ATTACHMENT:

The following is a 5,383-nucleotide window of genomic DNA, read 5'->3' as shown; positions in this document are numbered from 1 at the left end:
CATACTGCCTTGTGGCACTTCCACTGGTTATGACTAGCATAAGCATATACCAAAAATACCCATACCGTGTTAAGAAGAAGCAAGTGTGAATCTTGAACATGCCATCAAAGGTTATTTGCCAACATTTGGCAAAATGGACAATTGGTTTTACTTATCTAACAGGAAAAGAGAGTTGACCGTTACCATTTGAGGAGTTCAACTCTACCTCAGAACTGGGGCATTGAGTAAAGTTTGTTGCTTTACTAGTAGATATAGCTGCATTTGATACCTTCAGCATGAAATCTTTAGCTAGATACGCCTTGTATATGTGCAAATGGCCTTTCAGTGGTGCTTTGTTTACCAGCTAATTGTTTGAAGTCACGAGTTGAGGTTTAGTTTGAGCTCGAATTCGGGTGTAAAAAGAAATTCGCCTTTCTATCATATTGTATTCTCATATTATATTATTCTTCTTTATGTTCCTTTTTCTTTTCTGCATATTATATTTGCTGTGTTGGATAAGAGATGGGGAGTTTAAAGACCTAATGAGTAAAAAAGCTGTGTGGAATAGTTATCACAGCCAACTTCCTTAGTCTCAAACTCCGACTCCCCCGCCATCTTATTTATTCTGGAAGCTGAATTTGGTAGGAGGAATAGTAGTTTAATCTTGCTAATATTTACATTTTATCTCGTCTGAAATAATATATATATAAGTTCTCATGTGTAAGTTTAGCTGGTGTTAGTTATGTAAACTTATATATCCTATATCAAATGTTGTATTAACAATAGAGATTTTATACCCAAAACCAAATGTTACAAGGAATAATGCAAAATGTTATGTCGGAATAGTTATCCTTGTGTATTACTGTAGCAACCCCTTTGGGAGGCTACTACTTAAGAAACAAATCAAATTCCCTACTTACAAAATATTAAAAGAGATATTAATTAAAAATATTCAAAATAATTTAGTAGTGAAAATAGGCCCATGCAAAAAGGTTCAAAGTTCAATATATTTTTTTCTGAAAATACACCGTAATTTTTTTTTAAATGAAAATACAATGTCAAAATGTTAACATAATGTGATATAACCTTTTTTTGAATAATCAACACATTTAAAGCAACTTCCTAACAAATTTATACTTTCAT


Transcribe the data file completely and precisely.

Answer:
The following is a 5,383-nucleotide window of genomic DNA, read 5'->3' as shown; positions in this document are numbered from 1 at the left end:
CATACTGCCTTGTGGCACTTCCACTGGTTATGACTAGCATAAGCATATACCAAAAATACCCATACCGTGTTAAGAAGAAGCAAGTGTGAATCTTGAACATGCCATCAAAGGTTATTTGCCAACATTTGGCAAAATGGACAATTGGTTTTACTTATCTAACAGGAAAAGAGAGTTGACCGTTACCATTTGAGGAGTTCAACTCTACCTCAGAACTGGGGCATTGAGTAAAGTTTGTTGCTTTACTAGTAGATATAGCTGCATTTGATACCTTCAGCATGAAATCTTTAGCTAGATACGCCTTGTATATGTGCAAATGGCCTTTCAGTGGTGCTTTGTTTACCAGCTAATTGTTTGAAGTCACGAGTTGAGGTTTAGTTTGAGCTCGAATTCGGGTGTAAAAAGAAATTCGCCTTTCTATCATATTGTATTCTCATATTATATTATTCTTCTTTATGTTCCTTTTTCTTTTCTGCATATTATATTTGCTGTGTTGGATAAGAGATGGGGAGTTTAAAGACCTAATGAGTAAAAAAGCTGTGTGGAATAGTTATCACAGCCAACTTCCTTAGTCTCAAACTCCGACTCCCCCGCCATCTTATTTATTCTGGAAGCTGAATTTGGTAGGAGGAATAGTAGTTTAATCTTGCTAATATTTACATTTTATCTCGTCTGAAATAATATATATATAAGTTCTCATGTGTAAGTTTAGCTGGTGTTAGTTATGTAAACTTATATATCCTATATCAAATGTTGTATTAACAATAGAGATTTTATACCCAAAACCAAATGTTACAAGGAATAATGCAAAATGTTATGTCGGAATAGTTATCCTTGTGTATTACTGTAGCAACCCCTTTGGGAGGCTACTACTTAAGAAACAAATCAAATTCCCTACTTACAAAATATTAAAAGAGATATTAATTAAAAATATTCAAAATAATTTAGTAGTGAAAATAGGCCCATGCAAAAAGGTTCAAAGTTCAATATATTTTTTTCTGAAAATACACCGTAATTTTTTTTTAAATGAAAATACAATGTCAAAATGTTAACATAATGTGATATAACCTTTTTTTGAATAATCAACACATTTAAAGCAACTTCCTAACAAATTTATACTTTCAT